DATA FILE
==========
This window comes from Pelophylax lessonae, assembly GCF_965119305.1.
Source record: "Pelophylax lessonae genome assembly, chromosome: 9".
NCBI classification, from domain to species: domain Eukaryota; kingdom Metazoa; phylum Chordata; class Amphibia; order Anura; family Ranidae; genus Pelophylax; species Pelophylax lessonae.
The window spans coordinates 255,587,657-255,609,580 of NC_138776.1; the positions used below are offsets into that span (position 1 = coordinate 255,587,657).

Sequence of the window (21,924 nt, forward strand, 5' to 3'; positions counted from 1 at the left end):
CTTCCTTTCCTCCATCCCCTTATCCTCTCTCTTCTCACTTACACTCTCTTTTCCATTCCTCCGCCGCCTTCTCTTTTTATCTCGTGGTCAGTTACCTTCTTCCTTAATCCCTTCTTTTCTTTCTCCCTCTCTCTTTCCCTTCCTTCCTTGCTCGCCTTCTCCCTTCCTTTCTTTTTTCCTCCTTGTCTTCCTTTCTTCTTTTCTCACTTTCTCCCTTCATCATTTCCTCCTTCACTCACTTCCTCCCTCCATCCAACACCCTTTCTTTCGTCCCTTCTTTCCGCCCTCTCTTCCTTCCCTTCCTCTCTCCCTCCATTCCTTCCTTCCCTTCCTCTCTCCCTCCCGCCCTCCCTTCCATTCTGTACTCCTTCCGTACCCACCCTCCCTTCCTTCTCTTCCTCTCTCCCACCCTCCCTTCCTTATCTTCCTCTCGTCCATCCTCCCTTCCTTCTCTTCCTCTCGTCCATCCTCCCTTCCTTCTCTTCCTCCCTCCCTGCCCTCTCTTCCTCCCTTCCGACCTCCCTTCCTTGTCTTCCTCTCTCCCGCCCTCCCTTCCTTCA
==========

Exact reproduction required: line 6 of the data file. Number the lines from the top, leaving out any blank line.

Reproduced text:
CTTCCTTTCCTCCATCCCCTTATCCTCTCTCTTCTCACTTACACTCTCTTTTCCATTCCTCCGCCGCCTTCTCTTTTTATCTCGTGGTCAGTTACCTTCTTCCTTAATCCCTTCTTTTCTTTCTCCCTCTCTCTTTCCCTTCCTTCCTTGCTCGCCTTCTCCCTTCCTTTCTTTTTTCCTCCTTGTCTTCCTTTCTTCTTTTCTCACTTTCTCCCTTCATCATTTCCTCCTTCACTCACTTCCTCCCTCCATCCAACACCCTTTCTTTCGTCCCTTCTTTCCGCCCTCTCTTCCTTCCCTTCCTCTCTCCCTCCATTCCTTCCTTCCCTTCCTCTCTCCCTCCCGCCCTCCCTTCCATTCTGTACTCCTTCCGTACCCACCCTCCCTTCCTTCTCTTCCTCTCTCCCACCCTCCCTTCCTTATCTTCCTCTCGTCCATCCTCCCTTCCTTCTCTTCCTCTCGTCCATCCTCCCTTCCTTCTCTTCCTCCCTCCCTGCCCTCTCTTCCTCCCTTCCGACCTCCCTTCCTTGTCTTCCTCTCTCCCGCCCTCCCTTCCTTCA